Mining Lithium in Portugal is a very controversial subject, but there are some simple facts that can’t be ignored.
Sales and manufacturing of electric cars are growing. Governments want to ban petrol and diesel cars. Electric cars need batteries. Batteries need lithium. There isn’t enough lithium available to meet demand. Portugal has lithium.
The price of lithium has quadrupled in the last year. While Chile, Australia, Argentina, and China are home to the world’s highest lithium reserves, other countries also hold significant amounts. Chili holds the world’s largest reserves of lithium, but apart from any other consideration, Chili is a long way away from Europe, and transport alone adds a lot to the cost of delivery to Europe.
China holds massive reserves of lithium but mostly uses it for its own manufacturing of batteries.
Where to find lithium in Europe?
Portugal is believed to sit on some of Europe’s biggest lithium deposits and as a result has been picked for Europe’s biggest lithium mining and treatment plant.
Compare to other countries with large deposits of lithium
United States — 750,000 MT.
Canada — 530,000 MT.
Zimbabwe — 220,000 MT.
Brazil — 95,000 MT.
Portugal — 60,000 MT.
It’s obvious why Portugal holds a unique advantage for supplying Europe. A UK based mining company Savannah proposed to join forces with Galp to explore what they said will be Europe’s largest lithium mine in Mina do Barroso. This project seems now to be wholly owned by Savannah as Galp did not take up an option they had rights to.
The Mina do Barroso Lithium Project is located in northern Portugal approximately 145 km northeast of Porto and the industrial port of Leixões. Having taken an initial 75 percent stake in the Project in May 2017, Savannah has subsequently become its sole owner and expanded the Project, adding the adjacent, 3 block, ‘Aldeia’ Mining Lease Application to the original granted Mina do Barroso Mining Lease, valid until 2036, (extendable for 20 years). The Project is now well established as Western Europe’s most significant lithium project.
Fierce opposition to the mine
Opposition to the lithium mine has been very strong, but Savannah, advises that its’ wholly owned subsidiary, Savannah Lithium Lda., has been joined as the counter-interested party in litigation brought by the Parish of Covas do Barroso as plaintiff in the Mirandela Fiscal and Administrative Court against the Republic of Portugal and the Ministry of Economy as defendants. The C-100 Mining Lease which contains the Barroso Lithium Project is fully authorised, has a term of 30 years to 2036 and remains in good standing. The advice from Savannah’s lawyers is that the claim is without foundation and will be challenged by Savannah as the counter-interested party alongside exploring all potential options, including making a claim for damages against the plaintiff.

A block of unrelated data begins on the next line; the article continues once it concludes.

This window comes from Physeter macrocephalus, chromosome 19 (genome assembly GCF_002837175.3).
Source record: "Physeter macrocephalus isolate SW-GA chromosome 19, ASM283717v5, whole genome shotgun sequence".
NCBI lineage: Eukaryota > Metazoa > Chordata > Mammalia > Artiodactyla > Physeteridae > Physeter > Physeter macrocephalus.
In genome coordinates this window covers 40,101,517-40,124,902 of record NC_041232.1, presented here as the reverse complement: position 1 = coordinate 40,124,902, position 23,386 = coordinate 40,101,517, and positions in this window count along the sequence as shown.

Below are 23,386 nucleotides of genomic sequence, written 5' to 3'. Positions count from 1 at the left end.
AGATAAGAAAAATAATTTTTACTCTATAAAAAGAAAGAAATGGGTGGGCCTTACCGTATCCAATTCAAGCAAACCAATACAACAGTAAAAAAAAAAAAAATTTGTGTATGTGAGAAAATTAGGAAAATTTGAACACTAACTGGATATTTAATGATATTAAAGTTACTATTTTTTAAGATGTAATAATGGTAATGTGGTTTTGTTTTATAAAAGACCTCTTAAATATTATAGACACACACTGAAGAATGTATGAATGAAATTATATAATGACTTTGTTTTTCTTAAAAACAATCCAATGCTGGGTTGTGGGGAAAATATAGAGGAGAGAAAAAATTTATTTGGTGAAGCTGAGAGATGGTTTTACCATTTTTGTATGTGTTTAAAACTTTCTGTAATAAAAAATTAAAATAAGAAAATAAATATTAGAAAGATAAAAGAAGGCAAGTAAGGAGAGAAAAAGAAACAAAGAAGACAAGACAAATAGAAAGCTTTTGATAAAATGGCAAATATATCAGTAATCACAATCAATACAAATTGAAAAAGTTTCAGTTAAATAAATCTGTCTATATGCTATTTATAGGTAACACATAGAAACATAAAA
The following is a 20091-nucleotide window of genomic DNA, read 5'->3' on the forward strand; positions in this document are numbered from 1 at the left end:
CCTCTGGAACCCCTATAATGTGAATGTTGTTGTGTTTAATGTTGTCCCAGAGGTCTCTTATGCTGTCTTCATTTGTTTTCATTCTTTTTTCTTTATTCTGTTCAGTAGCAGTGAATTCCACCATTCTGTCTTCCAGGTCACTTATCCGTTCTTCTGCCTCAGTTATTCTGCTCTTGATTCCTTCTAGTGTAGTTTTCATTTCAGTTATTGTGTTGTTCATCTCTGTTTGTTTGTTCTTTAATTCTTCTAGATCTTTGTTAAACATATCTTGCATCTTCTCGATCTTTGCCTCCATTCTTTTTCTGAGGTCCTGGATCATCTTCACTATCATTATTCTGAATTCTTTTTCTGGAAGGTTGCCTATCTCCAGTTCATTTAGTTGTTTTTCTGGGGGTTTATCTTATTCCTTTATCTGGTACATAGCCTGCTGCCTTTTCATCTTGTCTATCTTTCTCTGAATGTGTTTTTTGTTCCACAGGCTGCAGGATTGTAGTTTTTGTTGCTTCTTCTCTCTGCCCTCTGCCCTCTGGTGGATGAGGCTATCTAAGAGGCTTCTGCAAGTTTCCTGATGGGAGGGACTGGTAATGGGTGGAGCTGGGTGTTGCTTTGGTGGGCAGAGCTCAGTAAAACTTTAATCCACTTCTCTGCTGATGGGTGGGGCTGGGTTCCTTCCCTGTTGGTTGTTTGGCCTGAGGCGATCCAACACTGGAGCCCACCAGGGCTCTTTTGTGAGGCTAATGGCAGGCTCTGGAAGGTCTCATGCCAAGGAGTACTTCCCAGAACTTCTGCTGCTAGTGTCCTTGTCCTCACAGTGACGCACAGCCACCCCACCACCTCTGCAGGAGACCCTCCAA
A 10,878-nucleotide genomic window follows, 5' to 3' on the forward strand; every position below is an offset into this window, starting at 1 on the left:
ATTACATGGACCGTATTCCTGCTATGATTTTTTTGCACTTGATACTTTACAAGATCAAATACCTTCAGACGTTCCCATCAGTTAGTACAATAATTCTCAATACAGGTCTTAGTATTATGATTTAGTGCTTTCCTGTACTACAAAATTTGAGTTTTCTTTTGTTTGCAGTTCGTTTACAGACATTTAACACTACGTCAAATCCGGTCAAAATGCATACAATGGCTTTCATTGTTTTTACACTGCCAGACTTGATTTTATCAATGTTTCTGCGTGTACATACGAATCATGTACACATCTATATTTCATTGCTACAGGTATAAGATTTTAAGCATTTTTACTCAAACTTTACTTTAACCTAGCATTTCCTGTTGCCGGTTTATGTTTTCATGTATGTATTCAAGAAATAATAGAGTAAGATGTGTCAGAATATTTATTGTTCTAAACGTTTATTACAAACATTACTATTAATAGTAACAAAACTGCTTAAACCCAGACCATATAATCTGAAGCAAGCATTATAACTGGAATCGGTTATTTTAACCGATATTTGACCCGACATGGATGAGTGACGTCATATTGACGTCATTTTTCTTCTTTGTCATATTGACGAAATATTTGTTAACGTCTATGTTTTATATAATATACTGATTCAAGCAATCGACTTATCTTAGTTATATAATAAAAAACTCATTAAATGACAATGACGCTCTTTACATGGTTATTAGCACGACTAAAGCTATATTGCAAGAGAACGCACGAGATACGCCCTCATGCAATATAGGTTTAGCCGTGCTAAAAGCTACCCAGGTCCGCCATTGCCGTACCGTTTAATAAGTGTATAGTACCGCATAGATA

What are the objections to lithium mining in Portugal?
The idyllic landscape near the village of Covas do Barroso is the site of the new open cast lithium mines. Needless to say the local residents are up in arms, in fairness, so would I be if it was near my property. We are all ‘NIMBYS’ at heart (not in my back yard). The chairman of a local action group, Nelson Gomes, says the plan is to mine lithium here in four locations initially. “There will be huge mine dumps, and rivers will be redirected.” “The whole landscape and its ecological balance will be destroyed.” The group’s motto “Yes to life, no to the mine” is seen hanging on more and more facades and traffic signs. “We’ve been involved in sustainable farming for centuries,” Gomes said. “We’re small family-run businesses, keeping afloat without much help from the state — and we’re not going to give this up just like that; we’ll fight against the mine right until the end.”
He may well be right, but this project is too important to the Portuguese economy to be ignored. According to Nuno Forner from the environmental pressure group Zero, foreign companies are interested in mining lithium in Portugal, but less so in refining the mined metal locally. That is no longer factual.
What about the processing of lithium in Portugal?
Once mined lithium needs to be processed and this is where Galp is clearly focusing its efforts. They have formed a joint venture with the Swedish company Northvolt. It’s clear that the lithium needs to be processed in Portugal, not exported for other countries to benefit from Portugal’s ‘white gold’.
Swedish battery storage company Northvolt and Galp have agreed to set up a joint venture called Aurora with the goal to build Europe’s largest and most sustainable integrated lithium conversion plant. The facility in Portugal is set to have an initial annual output capacity of up to 35,000 tonnes of battery grade lithium hydroxide, a material needed in the production of lithium-ion batteries.
That will be sufficient for batteries in about 700,000 electric vehicles.
Galp and Northvolt are still searching for the best site for their lithium conversion plant, which they envisage to start commercial operations in 2026, pending a final investment decision. Some report suggested that Sines was the preferred location, but other locations nearer the mines are under consideration. The plant could represent an investment of about €700m and create up to 1,500 direct and indirect jobs.
It doesn’t take a financial genius to see the obvious facts. Vehicles are going electric. They need batteries, batteries need lithium. Portugal has one of the largest reserved of lithium in Europe. The Barroso Project will produce enough lithium each year for approximately 0.5 million electric vehicle battery packs. Local people will protest, I don’t blame them, but it’s going to happen.
Portugal has ‘white gold’ and Europe wants it, Portugal News writes.